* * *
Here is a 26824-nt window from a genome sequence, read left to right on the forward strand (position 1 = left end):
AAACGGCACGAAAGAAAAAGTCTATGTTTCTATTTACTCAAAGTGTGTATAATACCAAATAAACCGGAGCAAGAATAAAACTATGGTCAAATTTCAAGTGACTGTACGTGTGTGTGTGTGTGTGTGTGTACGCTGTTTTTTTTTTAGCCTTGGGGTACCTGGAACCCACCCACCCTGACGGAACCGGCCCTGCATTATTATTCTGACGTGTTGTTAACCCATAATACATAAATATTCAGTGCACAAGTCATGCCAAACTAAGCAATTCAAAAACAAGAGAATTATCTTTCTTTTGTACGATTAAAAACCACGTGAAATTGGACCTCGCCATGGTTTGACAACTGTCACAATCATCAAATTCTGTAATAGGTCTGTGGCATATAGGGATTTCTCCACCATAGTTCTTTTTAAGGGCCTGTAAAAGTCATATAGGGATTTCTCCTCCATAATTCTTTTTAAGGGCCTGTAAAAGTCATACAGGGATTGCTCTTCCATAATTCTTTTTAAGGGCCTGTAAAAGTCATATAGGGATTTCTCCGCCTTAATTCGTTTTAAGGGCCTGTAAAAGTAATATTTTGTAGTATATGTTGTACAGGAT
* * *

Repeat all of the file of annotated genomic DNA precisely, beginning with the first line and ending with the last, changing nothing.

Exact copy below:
Here is a 26824-nt window from a genome sequence, read left to right on the forward strand (position 1 = left end):
AAACGGCACGAAAGAAAAAGTCTATGTTTCTATTTACTCAAAGTGTGTATAATACCAAATAAACCGGAGCAAGAATAAAACTATGGTCAAATTTCAAGTGACTGTACGTGTGTGTGTGTGTGTGTGTGTACGCTGTTTTTTTTTTAGCCTTGGGGTACCTGGAACCCACCCACCCTGACGGAACCGGCCCTGCATTATTATTCTGACGTGTTGTTAACCCATAATACATAAATATTCAGTGCACAAGTCATGCCAAACTAAGCAATTCAAAAACAAGAGAATTATCTTTCTTTTGTACGATTAAAAACCACGTGAAATTGGACCTCGCCATGGTTTGACAACTGTCACAATCATCAAATTCTGTAATAGGTCTGTGGCATATAGGGATTTCTCCACCATAGTTCTTTTTAAGGGCCTGTAAAAGTCATATAGGGATTTCTCCTCCATAATTCTTTTTAAGGGCCTGTAAAAGTCATACAGGGATTGCTCTTCCATAATTCTTTTTAAGGGCCTGTAAAAGTCATATAGGGATTTCTCCGCCTTAATTCGTTTTAAGGGCCTGTAAAAGTAATATTTTGTAGTATATGTTGTACAGGAT